(from Character doc)
Anyone familiar with the original PnP will know how difficult it is to roll an 18.
. % chance
score on 3d6
That’s right: a less than one half of one percent chance of getting an 18 (less than once per 200 rolls), and a less than 10% chance of getting a 15 or higher. It is more than 50% likely that a roll will fall into the average range of 9-12.
As you can see, 18’s were monumentally difficult to achieve. Most of the alternative rolling methods dealt with how to assign them to the attributes, as much as slightly raising the average. You could also raise one attribute by one by lowering another by two — once. This was when you rolled before choosing a class and not the other way around as in BG2, making being a paladin or druid or ranger much less likely and way more awesome. The net result is that no one ever had more than one 18 if any, and having more than two stats higher than 14 was exceedingly rare. Imoen’s stats (18 17 16 16 11 9) are absolutely godlike and should be treated as virtually cheating. Multiple 18’s and the rest as 10’s should be disallowed, as should any stat below 6. There’s no way to do this with BG2’s character generator, which makes any other workaround an automatic fail since re-generating Charname in Candlekeep/CI via scripts and dialogs would be cumbersome and clumsy.
Most (combat) grunt NPCs should have their primary class attribute in the 13-15 range with “bosses” 16 or higher. Only unique or rightfully powerful NPCs should have 17 or higher or multiple attributes over 14. Non-class attributes should be 12 or less. The sheer number of fodder NPCs that routinely have 18’s is ridiculous.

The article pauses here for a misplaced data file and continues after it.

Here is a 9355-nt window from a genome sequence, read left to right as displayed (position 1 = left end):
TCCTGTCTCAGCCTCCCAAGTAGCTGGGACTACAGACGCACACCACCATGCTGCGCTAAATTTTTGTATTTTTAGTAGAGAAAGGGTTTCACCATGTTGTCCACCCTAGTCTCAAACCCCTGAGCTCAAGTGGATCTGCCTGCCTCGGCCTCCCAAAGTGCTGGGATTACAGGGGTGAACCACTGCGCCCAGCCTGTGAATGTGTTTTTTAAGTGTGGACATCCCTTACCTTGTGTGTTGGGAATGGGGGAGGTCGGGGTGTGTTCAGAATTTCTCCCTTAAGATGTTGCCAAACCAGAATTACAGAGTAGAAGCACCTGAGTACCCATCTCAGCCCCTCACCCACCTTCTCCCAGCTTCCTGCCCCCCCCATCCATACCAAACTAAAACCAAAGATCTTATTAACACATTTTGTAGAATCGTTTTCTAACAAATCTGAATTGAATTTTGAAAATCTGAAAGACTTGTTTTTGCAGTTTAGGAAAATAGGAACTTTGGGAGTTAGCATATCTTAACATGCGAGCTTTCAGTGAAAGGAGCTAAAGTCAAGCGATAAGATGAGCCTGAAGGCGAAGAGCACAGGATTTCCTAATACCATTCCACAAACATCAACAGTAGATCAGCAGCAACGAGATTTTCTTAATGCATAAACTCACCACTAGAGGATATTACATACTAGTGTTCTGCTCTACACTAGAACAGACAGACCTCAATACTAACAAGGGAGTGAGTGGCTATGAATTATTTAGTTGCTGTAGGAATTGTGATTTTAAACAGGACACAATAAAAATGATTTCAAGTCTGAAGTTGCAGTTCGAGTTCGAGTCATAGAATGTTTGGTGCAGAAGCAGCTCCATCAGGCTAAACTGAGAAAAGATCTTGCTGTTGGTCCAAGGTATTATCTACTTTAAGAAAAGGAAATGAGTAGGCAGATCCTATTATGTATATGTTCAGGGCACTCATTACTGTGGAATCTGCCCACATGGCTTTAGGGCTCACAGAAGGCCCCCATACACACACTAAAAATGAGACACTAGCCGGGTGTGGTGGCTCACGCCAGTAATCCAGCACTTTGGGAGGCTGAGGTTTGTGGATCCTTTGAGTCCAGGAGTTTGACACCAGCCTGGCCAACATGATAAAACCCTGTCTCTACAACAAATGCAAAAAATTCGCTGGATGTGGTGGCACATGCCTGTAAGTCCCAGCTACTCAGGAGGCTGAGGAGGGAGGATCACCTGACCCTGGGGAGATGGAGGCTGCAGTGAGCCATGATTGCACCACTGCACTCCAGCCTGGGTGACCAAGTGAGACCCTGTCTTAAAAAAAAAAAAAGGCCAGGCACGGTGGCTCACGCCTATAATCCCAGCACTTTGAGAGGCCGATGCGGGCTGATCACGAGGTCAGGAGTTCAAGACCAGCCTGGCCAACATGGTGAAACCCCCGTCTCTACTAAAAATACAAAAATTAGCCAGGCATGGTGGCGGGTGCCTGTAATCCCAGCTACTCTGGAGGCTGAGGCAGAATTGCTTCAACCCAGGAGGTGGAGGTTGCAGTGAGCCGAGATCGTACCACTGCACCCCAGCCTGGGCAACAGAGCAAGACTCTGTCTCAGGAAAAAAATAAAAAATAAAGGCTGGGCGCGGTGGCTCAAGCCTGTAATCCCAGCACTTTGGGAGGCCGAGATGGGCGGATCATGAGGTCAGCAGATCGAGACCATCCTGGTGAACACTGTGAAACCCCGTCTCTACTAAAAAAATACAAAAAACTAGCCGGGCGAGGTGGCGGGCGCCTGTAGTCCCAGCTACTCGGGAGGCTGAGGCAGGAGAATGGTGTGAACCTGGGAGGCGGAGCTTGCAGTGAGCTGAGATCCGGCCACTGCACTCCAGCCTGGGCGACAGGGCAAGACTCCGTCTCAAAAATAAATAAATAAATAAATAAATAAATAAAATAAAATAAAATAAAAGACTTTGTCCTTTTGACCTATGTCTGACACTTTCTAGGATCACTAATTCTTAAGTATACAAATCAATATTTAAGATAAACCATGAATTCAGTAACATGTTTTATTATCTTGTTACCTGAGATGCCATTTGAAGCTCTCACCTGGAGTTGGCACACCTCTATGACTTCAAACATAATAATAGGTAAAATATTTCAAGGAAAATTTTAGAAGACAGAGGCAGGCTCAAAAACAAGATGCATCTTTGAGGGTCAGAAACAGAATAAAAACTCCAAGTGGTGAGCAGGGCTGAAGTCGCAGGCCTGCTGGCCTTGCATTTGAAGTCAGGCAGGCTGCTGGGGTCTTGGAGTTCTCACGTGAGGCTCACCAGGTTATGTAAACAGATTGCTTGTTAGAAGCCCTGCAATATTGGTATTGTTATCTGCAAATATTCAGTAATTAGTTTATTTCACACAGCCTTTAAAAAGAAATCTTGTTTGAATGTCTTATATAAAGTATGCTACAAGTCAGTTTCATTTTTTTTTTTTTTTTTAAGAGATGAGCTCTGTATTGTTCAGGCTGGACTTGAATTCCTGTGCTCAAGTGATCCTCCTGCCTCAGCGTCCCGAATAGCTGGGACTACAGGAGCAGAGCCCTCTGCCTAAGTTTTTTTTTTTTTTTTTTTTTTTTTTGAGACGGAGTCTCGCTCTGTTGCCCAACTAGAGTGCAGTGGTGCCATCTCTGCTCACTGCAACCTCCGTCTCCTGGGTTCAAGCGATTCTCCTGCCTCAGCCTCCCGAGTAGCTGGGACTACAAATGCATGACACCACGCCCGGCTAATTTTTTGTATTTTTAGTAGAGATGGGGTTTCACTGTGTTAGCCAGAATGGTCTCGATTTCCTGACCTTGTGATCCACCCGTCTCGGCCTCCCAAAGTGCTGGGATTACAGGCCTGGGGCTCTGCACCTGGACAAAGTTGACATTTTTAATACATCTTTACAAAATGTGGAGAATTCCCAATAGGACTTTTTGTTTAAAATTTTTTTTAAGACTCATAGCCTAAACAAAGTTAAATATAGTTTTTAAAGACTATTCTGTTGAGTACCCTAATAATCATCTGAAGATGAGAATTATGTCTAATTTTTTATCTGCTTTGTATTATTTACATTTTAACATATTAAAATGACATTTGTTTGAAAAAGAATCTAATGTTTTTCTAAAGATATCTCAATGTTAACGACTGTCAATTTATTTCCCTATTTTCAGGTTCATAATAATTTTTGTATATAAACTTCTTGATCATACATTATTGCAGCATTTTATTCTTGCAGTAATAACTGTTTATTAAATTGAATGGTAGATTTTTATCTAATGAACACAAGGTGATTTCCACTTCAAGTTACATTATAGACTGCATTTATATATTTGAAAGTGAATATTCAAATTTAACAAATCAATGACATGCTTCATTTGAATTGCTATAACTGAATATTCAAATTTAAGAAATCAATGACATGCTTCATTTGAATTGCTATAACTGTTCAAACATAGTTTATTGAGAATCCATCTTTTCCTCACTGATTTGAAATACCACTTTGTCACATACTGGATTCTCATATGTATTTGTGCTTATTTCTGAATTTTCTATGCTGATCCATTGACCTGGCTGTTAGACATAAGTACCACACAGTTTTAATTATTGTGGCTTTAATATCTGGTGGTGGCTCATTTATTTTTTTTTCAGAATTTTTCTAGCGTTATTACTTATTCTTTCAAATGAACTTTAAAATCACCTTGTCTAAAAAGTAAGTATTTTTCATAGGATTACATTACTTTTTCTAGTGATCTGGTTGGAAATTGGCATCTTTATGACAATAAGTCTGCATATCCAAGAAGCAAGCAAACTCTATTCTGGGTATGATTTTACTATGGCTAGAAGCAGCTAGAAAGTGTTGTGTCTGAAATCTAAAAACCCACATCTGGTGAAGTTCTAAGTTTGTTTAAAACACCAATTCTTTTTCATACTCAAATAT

One thing missing entirely from BG2 are class level limits for nonhumans. Even 2e held this concept over as a way to balance power and justify a human-centric milieu. Even though BG2’s setting, The Forgotten Realms, was born of that era, it is understandable a game that would see human characters attaining level 19 and upwards would not want to keep nonhumans in the 8 to 16 range. Had they done so, multiclassing would have gone from optional to required just to maintain viability. The glaring problem is, of course, that any class available to a nonhuman is going to automatically be more powerful played by a nonhuman, i.e. outside of class availability restrictions, there is a tremendous disadvantage to being human. While I can’t easily — and don’t want to, anyway — impose level limits on nonhumans, I will be giving humans in non-exclusive classes some advantages